YouTube vloggers take it offline
EmptySure, bedroom-to-bedroom communication is fun, but even YouTubers like good ol' face-to-face interaction too.
Vloggers on the video sharing site are increasingly meeting offline in gatherings across the country. The meet-ups are organized by members of the YouTube community who are curious to get a real-life look at many of the faces they know only through webcams.
Though the Google Inc.-owned site is flooded daily with millions of videos, its community is a structured culture (its stars are those whose videos are the most-viewed) that communicates by responding to each other's postings.
Several prominent YouTubers have developed friendships online that bleed into the real world. But the gatherings that began earlier this year are larger affairs where -- true to YouTube style -- everyone is invited.
The first notable congregations of YouTubers were held this January in Los Angeles and, more famously, in San Francisco in February, where about 100 people attended. These meets, known as "As One" and organized by Cory "Mr. Safety" Williams, drew many well-known vloggers including Ben Going ("boh3m3"), Ian Hecox and Anthony Padilla (the comedy duo known as smosh) and Paul Robinett ("renetto").
Paul Bracewell, who goes by "Podcasting 101" on YouTube, has enthusiastically helped organize meetings through his Web site http://www.YouTubemeetup.com. His largest was "777" held in New York's Washington Square Park on July 7, which drew several hundred attendees.
Bracewell is currently helping to plan "SouthTube" in Atlanta on Sept. 22-23. The "DCTubeGathering 987" is also planned for Washington D.C. on Sept. 8.
The gatherings, predictably, are a sea of video cameras looking back at each other.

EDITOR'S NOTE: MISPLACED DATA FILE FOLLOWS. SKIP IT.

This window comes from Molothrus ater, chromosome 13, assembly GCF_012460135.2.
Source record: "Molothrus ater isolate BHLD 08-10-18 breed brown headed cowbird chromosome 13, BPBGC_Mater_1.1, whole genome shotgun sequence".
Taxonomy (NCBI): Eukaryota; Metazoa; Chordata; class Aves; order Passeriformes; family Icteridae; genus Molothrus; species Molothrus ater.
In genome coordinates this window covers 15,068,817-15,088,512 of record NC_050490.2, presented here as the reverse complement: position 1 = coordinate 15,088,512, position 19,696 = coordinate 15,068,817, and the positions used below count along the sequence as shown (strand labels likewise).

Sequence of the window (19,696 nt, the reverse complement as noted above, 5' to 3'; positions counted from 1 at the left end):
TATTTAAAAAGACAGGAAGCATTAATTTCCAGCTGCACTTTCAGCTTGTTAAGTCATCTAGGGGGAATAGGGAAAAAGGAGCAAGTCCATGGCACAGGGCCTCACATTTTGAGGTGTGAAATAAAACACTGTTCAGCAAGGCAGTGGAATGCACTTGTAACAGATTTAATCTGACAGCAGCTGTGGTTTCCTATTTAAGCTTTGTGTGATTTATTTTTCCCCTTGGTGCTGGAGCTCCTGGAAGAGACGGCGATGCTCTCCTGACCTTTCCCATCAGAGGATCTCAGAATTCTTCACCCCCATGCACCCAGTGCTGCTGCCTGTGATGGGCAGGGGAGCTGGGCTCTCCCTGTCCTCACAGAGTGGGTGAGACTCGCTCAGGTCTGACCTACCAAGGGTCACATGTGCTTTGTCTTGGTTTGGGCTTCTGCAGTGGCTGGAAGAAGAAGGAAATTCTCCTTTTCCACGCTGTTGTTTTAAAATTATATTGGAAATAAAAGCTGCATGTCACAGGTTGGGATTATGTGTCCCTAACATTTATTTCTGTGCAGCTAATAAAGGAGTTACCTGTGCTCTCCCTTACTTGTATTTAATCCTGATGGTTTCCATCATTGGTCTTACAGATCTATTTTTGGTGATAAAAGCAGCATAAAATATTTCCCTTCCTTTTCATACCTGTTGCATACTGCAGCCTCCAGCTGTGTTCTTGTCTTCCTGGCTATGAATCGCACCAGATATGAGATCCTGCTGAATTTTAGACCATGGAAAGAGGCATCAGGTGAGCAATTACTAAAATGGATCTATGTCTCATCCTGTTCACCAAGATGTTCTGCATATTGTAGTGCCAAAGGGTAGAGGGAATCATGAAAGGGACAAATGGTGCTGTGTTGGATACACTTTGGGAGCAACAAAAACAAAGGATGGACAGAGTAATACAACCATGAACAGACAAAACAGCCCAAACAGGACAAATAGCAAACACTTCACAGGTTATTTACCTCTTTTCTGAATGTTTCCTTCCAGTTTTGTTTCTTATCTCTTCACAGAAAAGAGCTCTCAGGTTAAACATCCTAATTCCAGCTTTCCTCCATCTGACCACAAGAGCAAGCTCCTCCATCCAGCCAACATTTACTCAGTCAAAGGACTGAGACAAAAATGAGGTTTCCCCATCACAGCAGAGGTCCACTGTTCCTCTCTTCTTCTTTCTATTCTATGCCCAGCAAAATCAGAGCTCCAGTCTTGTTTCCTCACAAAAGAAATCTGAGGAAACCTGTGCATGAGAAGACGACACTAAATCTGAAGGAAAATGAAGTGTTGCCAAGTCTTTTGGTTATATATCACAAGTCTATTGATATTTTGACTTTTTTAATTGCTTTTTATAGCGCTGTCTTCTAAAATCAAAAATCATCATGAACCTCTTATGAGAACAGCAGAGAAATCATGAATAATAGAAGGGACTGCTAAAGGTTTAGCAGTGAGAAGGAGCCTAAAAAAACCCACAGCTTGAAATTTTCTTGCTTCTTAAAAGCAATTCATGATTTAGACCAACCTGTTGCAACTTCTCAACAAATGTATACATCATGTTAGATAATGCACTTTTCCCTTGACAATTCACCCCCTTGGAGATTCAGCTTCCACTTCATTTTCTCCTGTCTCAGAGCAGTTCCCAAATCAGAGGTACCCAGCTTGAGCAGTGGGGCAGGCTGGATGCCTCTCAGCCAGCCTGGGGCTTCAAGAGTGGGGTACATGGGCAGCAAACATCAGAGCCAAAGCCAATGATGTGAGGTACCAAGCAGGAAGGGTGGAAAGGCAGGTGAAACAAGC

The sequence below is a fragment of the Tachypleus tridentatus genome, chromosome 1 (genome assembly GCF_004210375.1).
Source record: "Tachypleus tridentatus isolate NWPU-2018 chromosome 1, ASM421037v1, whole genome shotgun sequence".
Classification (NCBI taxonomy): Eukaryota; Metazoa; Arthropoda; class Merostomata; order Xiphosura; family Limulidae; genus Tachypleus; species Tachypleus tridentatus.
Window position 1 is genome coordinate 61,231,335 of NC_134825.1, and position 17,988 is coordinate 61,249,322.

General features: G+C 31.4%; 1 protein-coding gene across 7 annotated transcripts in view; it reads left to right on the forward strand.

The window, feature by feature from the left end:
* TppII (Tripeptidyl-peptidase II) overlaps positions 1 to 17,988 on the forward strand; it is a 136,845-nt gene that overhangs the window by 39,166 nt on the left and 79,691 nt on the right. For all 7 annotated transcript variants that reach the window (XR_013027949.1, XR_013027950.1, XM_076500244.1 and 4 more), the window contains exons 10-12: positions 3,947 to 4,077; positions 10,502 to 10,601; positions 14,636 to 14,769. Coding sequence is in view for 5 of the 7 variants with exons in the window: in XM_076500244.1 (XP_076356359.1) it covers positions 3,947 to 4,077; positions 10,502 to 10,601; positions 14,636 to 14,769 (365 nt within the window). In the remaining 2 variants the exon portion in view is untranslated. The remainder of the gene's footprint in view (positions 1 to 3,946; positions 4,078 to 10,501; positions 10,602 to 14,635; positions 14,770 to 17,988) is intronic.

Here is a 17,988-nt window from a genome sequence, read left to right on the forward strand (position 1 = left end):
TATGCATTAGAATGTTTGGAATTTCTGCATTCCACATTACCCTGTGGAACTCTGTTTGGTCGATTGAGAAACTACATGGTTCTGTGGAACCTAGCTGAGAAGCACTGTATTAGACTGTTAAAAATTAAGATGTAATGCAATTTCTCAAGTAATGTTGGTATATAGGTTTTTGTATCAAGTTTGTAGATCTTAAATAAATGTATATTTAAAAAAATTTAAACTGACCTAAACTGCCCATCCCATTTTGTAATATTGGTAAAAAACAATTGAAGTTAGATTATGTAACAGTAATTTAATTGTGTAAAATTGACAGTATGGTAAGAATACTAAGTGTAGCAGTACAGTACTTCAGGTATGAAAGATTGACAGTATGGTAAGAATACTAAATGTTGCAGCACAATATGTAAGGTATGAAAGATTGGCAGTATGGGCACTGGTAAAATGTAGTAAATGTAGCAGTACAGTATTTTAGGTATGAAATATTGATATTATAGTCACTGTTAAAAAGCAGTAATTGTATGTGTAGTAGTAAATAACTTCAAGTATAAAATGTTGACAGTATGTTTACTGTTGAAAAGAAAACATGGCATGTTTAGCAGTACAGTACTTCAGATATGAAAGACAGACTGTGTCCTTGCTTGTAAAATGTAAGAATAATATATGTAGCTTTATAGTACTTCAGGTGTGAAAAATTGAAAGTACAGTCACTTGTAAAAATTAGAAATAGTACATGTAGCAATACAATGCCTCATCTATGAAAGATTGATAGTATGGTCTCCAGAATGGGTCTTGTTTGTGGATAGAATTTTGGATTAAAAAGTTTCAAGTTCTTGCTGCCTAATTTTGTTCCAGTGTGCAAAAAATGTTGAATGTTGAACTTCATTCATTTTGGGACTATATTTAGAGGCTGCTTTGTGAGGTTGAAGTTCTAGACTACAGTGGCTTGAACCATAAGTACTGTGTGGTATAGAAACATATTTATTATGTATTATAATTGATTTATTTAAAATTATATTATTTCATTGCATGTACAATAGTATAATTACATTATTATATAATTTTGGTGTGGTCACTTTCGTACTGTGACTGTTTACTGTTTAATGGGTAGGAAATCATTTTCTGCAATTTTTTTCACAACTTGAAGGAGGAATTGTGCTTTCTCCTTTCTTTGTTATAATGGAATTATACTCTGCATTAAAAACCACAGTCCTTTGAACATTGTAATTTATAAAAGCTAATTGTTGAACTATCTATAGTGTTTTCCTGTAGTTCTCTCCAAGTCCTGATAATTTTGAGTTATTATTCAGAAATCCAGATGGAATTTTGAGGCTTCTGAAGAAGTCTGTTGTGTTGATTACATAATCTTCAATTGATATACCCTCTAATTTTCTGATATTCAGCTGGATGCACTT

"Everybody is with a camera," says Houston-based Bracewell. "Everybody is shooting everybody. There's video rolling all the time."
Typically, every aspect of events are recorded, including the invitations, traveling and main event. Over 3.3 million watched a singing video invite to 7/7/07 by YouTuber "HappySlip." Multitudes of recaps soon followed, each with its own perspective -- a fractured point-of-view that can seem like "Rashomon" times ten.
After the New York meet-up, YouTube "Xaves511" said in a video: "Anybody that feels like the user community is a virtual community needed to be there to experience the reality." He added: "We are a loving, caring, respectful community of people."
YouTube has noticed the trend. In a posting on the site's blog (www.youtube.com/blog) on Monday, YouTube said it has been "following the progression of these meet-ups and are impressed with what everyone has contributed toward making them an inspiring experience for all who have attended."
It was unclear how involved YouTube plans to get in organizing the events.
"If Google gets involved it could be interesting," said Bracewell. "But it really should be left up to the users to throw their own backyard barbecue gatherings that may or may not grow to have 1,000 or 10,000 people."
For its part, YouTube -- which is generally very conscious of its community -- is asking users for comments on the gatherings and what the company's role in them should be. An e-mail sent to YouTube on Tuesday was not returned.